(I) “Otherwise used” with reference to a dangerous weapon (including a firearm) means that the conduct did not amount to the discharge of a firearm but was more than brandishing, displaying, or possessing a firearm or other dangerous weapon.


In United States v. Hoelzer, 183 F.3d 880, 883 (8th Cir.1999), this court upheld an “otherwise used” enhancement where the defendant used a gun to strike the victim in the head. In United States v. Elkins, 16 F.3d 952, 953-54 (8th Cir.1994), we upheld an “otherwise used” enhancement where the defendant held a knife against the throat of a victim. We have not, however, had an opportunity to apply ? 2B3.1(b)(2) in a factual scenario similar to this case since the November 1, 2000, amendment to Application Note 1(c) to ? 1B1.1.


Other circuits, however, have directly faced this issue. In United States v. Cover, 199 F.3d 1270, 1278-79 (11th Cir.2000), the court stated “[w]e agree with this definition and, like the majority of courts that have considered the question, find that the use of a firearm to make an explicit or implicit threat against a specific person constitutes `otherwise use’ of the firearm.” Similarly, in United States v. Orr, 312 F.3d 141, 144-45 (3d Cir.2002), the court addressed the difference between “brandishing” and “otherwise using” and concluded “pointing a gun at the head of the assistant manager and ordering her to empty money into a garbage bag was a `specific threat’ directed at her and was precisely the type of conduct which satisfies the `otherwise used’ requirement.'” In United States v. Warren, 279 F.3d 561, 563 (7th Cir.2002), the court indicated “[w]e have affirmed `otherwise used’ adjustments when pointing a weapon at a specific victim created a personalized threat of harm.” See also United States v. LaFortune, 192 F.3d 157, 161 (1st Cir.1999) (“[I]t was the specific rather than the general pointing of the gun that elevated its use from mere `brandishment’ to `otherwise used'”); United States v. Gilkey, 118 F.3d 702, 706 (10th Cir.1997) (emphasizing the specific over the general threats to the victim); United States v. De La Rosa, 911 F.2d 985, 993 (5th Cir.1990) (brandishing plus specific threats constitute otherwise using a weapon).


Notwithstanding these cases, Paine asks us to adopt the position advocated by the Second Circuit in United States v. Matthews, 20 F.3d 538, 554 (2d Cir.1994), where the court held brandishing and pointing firearms at a victim while uttering explicit threats did not trigger the “otherwise used” enhancement. In light of the November 1, 2000, amendment to the application note, we conclude the precedential value of United States v. Matthews is greatly diminished. It is apparent the amendment was intended to include at least some instances involving pointing a weapon within the definition of “otherwise used.”


Here, Paine was standing only two or three feet from the teller when he drew the weapon and pointed it directly at her. Paine admits he drew the weapon because the teller did not immediately respond when he told her: “This is a stick up. Hand me your large bills.” After drawing the weapon, Paine, with his finger on the trigger of the gun, emphasized the threat saying: “I mean it.” In doing so, he did more than display the gun. He employed the gun to convey a threat directed at this specific teller which was intended to intimidate her into complying with his demands.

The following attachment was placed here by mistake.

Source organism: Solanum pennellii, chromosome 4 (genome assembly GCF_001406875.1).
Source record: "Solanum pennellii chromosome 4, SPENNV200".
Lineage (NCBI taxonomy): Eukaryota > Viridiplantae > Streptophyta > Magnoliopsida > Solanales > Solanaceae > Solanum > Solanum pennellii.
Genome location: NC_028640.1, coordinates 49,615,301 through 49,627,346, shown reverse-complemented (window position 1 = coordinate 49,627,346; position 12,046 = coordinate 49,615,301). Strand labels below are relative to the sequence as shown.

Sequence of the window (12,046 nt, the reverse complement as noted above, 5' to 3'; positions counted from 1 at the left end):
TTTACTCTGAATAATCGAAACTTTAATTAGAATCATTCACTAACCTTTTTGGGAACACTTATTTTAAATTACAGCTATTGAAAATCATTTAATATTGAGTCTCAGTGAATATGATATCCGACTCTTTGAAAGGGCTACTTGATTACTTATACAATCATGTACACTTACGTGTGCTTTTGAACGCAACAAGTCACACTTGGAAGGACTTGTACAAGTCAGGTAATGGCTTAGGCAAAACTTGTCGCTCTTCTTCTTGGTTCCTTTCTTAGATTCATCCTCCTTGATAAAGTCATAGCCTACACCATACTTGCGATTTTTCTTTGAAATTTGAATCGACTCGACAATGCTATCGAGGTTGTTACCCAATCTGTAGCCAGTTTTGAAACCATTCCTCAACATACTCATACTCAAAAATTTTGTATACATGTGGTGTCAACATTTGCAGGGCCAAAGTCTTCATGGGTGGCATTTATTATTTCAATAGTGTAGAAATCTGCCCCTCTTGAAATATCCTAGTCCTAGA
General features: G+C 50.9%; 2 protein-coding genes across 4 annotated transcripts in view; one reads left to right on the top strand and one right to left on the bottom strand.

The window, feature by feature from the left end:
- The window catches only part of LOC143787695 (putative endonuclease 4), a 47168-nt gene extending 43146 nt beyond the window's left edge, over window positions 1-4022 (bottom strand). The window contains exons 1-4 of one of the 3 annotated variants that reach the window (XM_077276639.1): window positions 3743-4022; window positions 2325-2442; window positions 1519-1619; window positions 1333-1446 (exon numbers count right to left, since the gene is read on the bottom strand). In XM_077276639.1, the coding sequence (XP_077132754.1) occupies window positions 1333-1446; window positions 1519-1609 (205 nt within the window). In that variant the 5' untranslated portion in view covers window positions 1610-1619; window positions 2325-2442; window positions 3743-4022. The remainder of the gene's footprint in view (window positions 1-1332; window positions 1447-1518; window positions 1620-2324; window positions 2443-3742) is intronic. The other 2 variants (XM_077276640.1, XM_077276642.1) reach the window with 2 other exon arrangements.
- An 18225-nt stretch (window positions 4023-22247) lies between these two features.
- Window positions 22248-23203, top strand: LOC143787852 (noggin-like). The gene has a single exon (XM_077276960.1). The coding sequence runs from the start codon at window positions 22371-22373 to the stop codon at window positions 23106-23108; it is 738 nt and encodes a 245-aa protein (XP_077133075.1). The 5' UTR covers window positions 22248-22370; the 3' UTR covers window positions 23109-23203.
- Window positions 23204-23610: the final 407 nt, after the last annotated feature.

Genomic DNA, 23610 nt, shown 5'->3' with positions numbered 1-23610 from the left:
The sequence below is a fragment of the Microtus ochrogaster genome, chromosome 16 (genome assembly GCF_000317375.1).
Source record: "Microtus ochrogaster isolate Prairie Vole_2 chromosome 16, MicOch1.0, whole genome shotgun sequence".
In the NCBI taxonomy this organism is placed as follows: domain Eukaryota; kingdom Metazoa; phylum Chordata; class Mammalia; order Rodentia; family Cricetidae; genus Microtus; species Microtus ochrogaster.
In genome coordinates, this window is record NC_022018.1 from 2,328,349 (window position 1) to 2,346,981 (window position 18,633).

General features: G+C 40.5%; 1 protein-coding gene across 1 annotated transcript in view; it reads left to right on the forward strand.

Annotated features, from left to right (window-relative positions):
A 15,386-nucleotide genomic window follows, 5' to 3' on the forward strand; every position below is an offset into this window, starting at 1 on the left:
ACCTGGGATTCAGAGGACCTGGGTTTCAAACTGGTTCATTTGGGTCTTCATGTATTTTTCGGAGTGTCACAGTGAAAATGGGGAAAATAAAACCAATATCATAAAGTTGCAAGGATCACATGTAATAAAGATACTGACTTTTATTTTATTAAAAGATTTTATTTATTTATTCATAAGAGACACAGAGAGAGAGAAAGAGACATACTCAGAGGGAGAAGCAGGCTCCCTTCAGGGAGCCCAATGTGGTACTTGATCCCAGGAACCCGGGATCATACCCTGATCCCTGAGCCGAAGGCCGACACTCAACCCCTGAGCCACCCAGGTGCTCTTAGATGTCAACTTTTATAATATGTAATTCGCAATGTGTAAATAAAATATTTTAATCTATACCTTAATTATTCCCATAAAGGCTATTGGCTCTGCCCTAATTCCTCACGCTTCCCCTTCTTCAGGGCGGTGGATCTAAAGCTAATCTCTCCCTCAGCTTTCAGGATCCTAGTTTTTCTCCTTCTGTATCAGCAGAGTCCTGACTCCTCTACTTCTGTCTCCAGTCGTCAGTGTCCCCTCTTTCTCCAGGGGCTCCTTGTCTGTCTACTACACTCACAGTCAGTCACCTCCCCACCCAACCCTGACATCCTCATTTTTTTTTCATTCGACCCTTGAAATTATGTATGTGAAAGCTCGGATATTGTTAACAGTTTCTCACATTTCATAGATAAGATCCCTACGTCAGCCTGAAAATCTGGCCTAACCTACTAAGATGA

We conclude Paine’s admissions satisfy the factual predicate necessary to establish the gun was “otherwise used” in committing the robbery.


B. U.S.S.G. ? 3B1.4 ? Paine’s Use of His Son


Section 3B1.4 states: “If the defendant used or attempted to use a person less than eighteen years of age to commit the offense or assist in avoiding detection of, or apprehension for, the offense, increase by 2 levels.” Application Note 1 states: “`Used or attempted to use’ includes directing, commanding, encouraging, intimidating, counseling, training, procuring, recruiting, or soliciting.” ? 3B1.4, cmt. n.1.


Both Application Note 1 and cases applying ? 3B1.4 make clear the “used or attempted to use” language requires the defendant to affirmatively involve or incorporate a minor into the commission of the offense. “Pursuant to the sentencing guidelines, the two-level ? 3B1.4 increase is only applicable if a defendant directs, trains, or in some way affirmatively engages the minor participant in the crime of conviction.” United States v. Suitor, 253 F.3d 1206, 1210 (10th Cir.2001); United States v. Jimenez, 300 F.3d 1166, 1169 (9th Cir.2002) (“The evidence must show that `the defendant acted affirmatively to involve the minor’ in the crime”) (quoting United States v. Parker, 241 F.3d 1114, 1120 (8th Cir.2001)); United States v. Castro-Hernandez, 258 F.3d 1057, 1060 (9th Cir.2001) (“It is sufficient that the defendant took affirmative steps to involve the minor in a manner that furthered or was intended to further the commission of the offense.”); United States v. Rivera, 248 F.3d 677, 682 (7th Cir.2001) (same); United States v. Butler, 207 F.3d 839, 847 (6th Cir.2000) (same).


Under ? 3B1.4, “used or attempted to use” does not, however, require active involvement on behalf of the minor. Castro-Hernandez, 258 F.3d at 1060 (citing United States v. Warner, 204 F.3d 799, 801 n. 2 (8th Cir.2000) (“We agree that a minor’s own participation in a federal crime is not a prerequisite to the application of ? 3B1.4.”)); see also Warner, 204 F.3d at 801 n. 2 (finding no plain error in district court’s application of ? 3B1.4 where defendant “acted irresponsibly in bringing his young child on this nefarious junket. His offer to leave her in what might well have been a dangerous situation to facilitate his criminal activity warrants a sentence enhancement.”).